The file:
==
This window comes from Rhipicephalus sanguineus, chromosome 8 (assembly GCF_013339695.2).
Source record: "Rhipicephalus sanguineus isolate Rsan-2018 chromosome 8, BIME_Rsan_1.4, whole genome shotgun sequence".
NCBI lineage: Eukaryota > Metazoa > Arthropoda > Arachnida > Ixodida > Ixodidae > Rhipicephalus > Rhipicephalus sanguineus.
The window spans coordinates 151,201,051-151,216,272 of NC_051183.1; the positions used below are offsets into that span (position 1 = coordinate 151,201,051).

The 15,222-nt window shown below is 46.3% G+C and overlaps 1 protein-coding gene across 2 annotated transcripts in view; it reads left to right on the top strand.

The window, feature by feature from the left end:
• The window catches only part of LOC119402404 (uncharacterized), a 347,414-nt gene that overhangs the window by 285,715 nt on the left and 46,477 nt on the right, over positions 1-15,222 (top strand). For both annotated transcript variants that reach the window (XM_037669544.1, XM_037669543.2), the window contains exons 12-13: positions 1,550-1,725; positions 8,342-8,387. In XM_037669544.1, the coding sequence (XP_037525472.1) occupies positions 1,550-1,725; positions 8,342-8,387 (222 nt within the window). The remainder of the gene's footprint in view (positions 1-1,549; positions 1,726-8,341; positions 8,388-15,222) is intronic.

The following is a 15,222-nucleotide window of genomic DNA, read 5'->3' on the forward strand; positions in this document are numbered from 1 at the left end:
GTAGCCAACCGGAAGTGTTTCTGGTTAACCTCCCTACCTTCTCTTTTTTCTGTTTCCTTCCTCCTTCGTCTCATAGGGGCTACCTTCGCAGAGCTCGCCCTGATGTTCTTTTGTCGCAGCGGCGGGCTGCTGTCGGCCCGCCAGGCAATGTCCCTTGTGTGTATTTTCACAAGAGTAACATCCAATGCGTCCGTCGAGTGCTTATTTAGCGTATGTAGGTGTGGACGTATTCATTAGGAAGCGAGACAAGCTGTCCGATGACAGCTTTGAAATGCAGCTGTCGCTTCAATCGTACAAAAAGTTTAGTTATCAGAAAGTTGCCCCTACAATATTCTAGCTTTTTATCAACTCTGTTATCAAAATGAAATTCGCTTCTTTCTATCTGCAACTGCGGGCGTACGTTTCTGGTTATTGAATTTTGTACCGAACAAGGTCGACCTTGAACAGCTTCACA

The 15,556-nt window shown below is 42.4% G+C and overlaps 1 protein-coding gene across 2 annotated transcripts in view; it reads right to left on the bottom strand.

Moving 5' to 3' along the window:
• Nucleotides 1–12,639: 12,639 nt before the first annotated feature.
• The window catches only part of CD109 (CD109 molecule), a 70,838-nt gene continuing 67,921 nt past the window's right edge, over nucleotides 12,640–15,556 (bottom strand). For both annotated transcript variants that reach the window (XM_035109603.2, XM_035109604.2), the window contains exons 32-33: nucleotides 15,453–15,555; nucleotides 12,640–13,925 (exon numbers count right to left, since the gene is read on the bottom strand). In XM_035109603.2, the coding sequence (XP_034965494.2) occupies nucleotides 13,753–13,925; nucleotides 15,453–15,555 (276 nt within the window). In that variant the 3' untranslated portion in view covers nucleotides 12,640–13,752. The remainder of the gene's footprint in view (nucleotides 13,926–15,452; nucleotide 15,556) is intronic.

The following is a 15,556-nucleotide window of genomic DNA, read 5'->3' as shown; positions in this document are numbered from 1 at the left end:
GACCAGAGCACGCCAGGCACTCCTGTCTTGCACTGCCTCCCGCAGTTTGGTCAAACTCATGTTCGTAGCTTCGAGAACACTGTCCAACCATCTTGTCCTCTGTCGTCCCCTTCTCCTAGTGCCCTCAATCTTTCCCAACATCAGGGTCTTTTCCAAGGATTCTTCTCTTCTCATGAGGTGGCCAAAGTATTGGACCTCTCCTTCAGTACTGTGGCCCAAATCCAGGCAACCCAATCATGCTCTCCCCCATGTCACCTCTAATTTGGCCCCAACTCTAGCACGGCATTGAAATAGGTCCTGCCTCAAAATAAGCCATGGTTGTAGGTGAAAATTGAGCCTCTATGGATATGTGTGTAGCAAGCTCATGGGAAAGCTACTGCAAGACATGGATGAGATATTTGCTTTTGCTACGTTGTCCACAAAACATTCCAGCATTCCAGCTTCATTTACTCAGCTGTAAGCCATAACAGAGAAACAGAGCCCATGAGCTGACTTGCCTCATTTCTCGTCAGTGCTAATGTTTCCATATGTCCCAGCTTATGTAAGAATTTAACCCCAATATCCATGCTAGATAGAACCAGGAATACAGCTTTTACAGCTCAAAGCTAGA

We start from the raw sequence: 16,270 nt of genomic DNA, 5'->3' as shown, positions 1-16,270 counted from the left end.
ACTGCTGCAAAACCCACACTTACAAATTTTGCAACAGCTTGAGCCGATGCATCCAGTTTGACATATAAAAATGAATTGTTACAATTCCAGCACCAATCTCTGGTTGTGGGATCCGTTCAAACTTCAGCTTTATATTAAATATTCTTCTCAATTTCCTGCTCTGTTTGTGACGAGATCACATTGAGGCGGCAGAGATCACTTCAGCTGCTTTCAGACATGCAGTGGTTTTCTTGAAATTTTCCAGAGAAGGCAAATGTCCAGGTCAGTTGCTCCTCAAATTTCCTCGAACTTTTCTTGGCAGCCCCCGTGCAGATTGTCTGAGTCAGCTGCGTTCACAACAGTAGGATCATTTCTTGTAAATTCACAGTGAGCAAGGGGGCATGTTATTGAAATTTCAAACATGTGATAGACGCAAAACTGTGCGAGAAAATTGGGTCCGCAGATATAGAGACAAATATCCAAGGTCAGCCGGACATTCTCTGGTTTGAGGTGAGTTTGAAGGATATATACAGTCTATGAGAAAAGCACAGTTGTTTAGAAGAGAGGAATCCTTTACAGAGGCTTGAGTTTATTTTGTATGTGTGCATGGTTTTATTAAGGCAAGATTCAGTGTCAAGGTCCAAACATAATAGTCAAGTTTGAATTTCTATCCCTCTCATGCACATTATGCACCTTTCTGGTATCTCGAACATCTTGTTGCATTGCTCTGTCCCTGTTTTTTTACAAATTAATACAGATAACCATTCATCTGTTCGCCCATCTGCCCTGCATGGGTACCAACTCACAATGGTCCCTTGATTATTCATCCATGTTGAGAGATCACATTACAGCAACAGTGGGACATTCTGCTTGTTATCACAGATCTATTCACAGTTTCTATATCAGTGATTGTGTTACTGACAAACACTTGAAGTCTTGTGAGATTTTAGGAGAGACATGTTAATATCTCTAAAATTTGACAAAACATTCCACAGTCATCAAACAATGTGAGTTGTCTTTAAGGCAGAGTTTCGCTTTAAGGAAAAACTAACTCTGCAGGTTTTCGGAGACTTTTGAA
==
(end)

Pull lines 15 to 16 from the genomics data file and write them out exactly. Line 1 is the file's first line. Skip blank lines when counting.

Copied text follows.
GACCAGAGCACGCCAGGCACTCCTGTCTTGCACTGCCTCCCGCAGTTTGGTCAAACTCATGTTCGTAGCTTCGAGAACACTGTCCAACCATCTTGTCCTCTGTCGTCCCCTTCTCCTAGTGCCCTCAATCTTTCCCAACATCAGGGTCTTTTCCAAGGATTCTTCTCTTCTCATGAGGTGGCCAAAGTATTGGACCTCTCCTTCAGTACTGTGGCCCAAATCCAGGCAACCCAATCATGCTCTCCCCCATGTCACCTCTAATTTGGCCCCAACTCTAGCACGGCATTGAAATAGGTCCTGCCTCAAAATAAGCCATGGTTGTAGGTGAAAATTGAGCCTCTATGGATATGTGTGTAGCAAGCTCATGGGAAAGCTACTGCAAGACATGGATGAGATATTTGCTTTTGCTACGTTGTCCACAAAACATTCCAGCATTCCAGCTTCATTTACTCAGCTGTAAGCCATAACAGAGAAACAGAGCCCATGAGCTGACTTGCCTCATTTCTCGTCAGTGCTAATGTTTCCATATGTCCCAGCTTATGTAAGAATTTAACCCCAATATCCATGCTAGATAGAACCAGGAATACAGCTTTTACAGCTCAAAGCTAGA

We start from the raw sequence: 16,270 nt of genomic DNA, 5'->3' as shown, positions 1-16,270 counted from the left end.